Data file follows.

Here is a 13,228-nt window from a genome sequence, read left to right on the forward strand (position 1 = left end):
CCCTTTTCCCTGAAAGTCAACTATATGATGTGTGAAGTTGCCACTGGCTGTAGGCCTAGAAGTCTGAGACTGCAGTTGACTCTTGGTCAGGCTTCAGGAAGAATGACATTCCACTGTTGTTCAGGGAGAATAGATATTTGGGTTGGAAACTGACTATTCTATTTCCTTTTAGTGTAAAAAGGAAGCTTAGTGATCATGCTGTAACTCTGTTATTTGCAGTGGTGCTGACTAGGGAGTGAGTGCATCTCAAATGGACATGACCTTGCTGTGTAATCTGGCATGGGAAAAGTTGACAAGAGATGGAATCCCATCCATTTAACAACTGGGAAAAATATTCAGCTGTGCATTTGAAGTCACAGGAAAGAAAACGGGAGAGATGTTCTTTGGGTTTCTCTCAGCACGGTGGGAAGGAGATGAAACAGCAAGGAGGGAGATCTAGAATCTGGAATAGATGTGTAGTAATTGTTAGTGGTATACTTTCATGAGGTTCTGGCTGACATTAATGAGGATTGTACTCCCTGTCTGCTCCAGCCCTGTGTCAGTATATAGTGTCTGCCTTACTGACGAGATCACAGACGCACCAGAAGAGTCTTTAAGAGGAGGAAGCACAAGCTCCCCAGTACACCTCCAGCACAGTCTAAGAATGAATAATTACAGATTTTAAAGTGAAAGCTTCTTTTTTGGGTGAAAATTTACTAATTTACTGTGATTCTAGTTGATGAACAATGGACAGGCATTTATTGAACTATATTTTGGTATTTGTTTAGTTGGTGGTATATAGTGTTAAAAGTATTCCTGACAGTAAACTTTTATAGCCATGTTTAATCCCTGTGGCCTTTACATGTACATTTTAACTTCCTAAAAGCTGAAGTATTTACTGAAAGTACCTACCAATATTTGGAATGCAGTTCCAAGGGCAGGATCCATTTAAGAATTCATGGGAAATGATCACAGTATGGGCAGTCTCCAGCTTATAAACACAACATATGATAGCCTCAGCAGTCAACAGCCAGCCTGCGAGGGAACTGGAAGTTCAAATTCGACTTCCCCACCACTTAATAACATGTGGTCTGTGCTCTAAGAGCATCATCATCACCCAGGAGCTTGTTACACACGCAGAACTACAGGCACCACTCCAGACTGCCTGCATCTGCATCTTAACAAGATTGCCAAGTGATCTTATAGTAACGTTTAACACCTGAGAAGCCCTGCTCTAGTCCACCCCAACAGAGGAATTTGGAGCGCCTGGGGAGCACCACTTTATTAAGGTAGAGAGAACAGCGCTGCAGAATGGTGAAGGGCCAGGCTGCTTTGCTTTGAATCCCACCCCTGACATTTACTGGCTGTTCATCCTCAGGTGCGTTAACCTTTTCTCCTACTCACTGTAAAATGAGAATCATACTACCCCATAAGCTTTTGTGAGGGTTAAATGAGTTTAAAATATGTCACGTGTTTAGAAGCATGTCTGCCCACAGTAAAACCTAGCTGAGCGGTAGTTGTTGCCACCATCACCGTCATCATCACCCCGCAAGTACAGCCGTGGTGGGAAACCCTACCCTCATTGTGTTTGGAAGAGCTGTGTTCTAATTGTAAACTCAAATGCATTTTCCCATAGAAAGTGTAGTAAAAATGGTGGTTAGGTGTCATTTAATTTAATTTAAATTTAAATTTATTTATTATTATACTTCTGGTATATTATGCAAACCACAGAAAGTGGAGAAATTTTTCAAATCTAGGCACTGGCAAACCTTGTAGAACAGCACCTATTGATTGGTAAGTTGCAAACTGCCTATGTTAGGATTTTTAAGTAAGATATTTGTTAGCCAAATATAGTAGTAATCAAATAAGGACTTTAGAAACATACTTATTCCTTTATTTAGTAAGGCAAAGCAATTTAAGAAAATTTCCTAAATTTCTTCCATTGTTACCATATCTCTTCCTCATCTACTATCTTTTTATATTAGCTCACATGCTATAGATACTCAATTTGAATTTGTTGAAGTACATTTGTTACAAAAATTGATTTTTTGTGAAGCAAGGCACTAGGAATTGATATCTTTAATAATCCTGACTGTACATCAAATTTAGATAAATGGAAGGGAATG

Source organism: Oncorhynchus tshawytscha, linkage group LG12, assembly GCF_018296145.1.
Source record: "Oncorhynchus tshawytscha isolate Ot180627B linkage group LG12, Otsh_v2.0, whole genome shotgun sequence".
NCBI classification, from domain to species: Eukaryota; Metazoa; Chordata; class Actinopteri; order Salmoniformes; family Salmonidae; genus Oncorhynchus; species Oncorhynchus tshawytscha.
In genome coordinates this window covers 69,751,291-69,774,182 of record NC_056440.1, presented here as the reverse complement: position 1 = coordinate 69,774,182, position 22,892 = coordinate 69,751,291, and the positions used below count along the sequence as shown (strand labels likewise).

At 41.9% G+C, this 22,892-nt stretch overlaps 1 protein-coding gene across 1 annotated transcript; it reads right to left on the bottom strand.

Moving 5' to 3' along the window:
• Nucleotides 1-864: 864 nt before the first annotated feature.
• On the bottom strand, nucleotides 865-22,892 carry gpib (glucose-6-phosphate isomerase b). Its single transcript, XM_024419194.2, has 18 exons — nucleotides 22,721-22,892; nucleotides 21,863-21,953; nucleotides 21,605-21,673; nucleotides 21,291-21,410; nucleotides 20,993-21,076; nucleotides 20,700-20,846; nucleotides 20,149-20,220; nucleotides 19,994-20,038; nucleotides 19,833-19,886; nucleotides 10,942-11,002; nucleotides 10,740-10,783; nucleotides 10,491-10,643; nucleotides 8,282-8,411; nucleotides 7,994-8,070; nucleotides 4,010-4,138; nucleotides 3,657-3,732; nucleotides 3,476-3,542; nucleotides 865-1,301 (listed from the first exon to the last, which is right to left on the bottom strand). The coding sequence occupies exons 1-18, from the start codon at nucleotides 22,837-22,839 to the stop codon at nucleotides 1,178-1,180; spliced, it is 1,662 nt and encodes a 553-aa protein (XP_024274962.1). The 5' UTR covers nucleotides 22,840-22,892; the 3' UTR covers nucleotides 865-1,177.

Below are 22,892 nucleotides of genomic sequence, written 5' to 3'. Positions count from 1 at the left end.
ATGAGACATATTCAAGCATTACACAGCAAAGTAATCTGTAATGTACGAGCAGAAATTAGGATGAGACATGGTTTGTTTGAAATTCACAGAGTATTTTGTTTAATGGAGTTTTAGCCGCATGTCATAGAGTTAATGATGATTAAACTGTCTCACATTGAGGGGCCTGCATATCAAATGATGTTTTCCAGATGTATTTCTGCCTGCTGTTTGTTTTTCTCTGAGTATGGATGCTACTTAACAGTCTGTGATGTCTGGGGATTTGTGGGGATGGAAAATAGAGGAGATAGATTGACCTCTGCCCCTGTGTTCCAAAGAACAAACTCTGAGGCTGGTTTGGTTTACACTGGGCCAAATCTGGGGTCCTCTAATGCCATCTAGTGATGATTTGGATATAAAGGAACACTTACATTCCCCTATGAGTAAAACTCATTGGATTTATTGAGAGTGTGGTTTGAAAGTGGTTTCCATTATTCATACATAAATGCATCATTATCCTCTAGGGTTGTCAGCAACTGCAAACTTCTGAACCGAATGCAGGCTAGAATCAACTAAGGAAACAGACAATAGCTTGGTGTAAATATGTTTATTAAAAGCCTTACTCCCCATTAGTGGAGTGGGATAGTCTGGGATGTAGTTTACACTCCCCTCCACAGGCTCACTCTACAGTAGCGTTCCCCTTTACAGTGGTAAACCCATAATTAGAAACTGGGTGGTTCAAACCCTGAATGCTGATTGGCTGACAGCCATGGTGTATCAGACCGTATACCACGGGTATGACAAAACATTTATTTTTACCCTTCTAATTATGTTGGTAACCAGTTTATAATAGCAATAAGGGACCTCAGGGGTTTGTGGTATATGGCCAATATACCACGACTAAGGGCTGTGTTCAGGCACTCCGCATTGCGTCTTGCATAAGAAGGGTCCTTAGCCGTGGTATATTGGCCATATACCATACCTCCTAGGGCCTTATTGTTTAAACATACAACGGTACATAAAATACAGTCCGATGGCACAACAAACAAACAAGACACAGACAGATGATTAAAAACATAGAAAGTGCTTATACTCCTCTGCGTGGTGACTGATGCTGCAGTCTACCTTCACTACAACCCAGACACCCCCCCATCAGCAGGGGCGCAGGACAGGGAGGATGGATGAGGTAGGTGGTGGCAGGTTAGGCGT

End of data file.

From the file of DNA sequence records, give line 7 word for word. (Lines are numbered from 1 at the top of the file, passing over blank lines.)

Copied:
At 41.9% G+C, this 22,892-nt stretch overlaps 1 protein-coding gene across 1 annotated transcript; it reads right to left on the bottom strand.